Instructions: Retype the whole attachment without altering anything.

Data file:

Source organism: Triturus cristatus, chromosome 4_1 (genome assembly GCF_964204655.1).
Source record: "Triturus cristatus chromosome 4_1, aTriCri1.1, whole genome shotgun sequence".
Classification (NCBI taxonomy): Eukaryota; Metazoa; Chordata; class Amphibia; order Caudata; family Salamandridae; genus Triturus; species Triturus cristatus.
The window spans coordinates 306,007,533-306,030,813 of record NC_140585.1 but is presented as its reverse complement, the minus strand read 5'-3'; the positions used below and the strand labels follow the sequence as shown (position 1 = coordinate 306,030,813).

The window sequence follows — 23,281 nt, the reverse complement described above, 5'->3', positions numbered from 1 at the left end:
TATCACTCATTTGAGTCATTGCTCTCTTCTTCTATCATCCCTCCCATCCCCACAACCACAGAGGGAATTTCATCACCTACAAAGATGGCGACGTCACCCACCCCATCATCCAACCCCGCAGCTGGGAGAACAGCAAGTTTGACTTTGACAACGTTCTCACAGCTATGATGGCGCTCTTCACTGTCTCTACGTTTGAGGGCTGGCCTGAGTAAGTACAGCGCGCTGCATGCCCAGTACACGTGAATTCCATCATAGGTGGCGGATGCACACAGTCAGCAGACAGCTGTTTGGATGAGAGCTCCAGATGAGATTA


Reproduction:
Source organism: Triturus cristatus, chromosome 4_1 (genome assembly GCF_964204655.1).
Source record: "Triturus cristatus chromosome 4_1, aTriCri1.1, whole genome shotgun sequence".
Classification (NCBI taxonomy): Eukaryota; Metazoa; Chordata; class Amphibia; order Caudata; family Salamandridae; genus Triturus; species Triturus cristatus.
The window spans coordinates 306,007,533-306,030,813 of record NC_140585.1 but is presented as its reverse complement, the minus strand read 5'-3'; the positions used below and the strand labels follow the sequence as shown (position 1 = coordinate 306,030,813).

The window sequence follows — 23,281 nt, the reverse complement described above, 5'->3', positions numbered from 1 at the left end:
TATCACTCATTTGAGTCATTGCTCTCTTCTTCTATCATCCCTCCCATCCCCACAACCACAGAGGGAATTTCATCACCTACAAAGATGGCGACGTCACCCACCCCATCATCCAACCCCGCAGCTGGGAGAACAGCAAGTTTGACTTTGACAACGTTCTCACAGCTATGATGGCGCTCTTCACTGTCTCTACGTTTGAGGGCTGGCCTGAGTAAGTACAGCGCGCTGCATGCCCAGTACACGTGAATTCCATCATAGGTGGCGGATGCACACAGTCAGCAGACAGCTGTTTGGATGAGAGCTCCAGATGAGATTA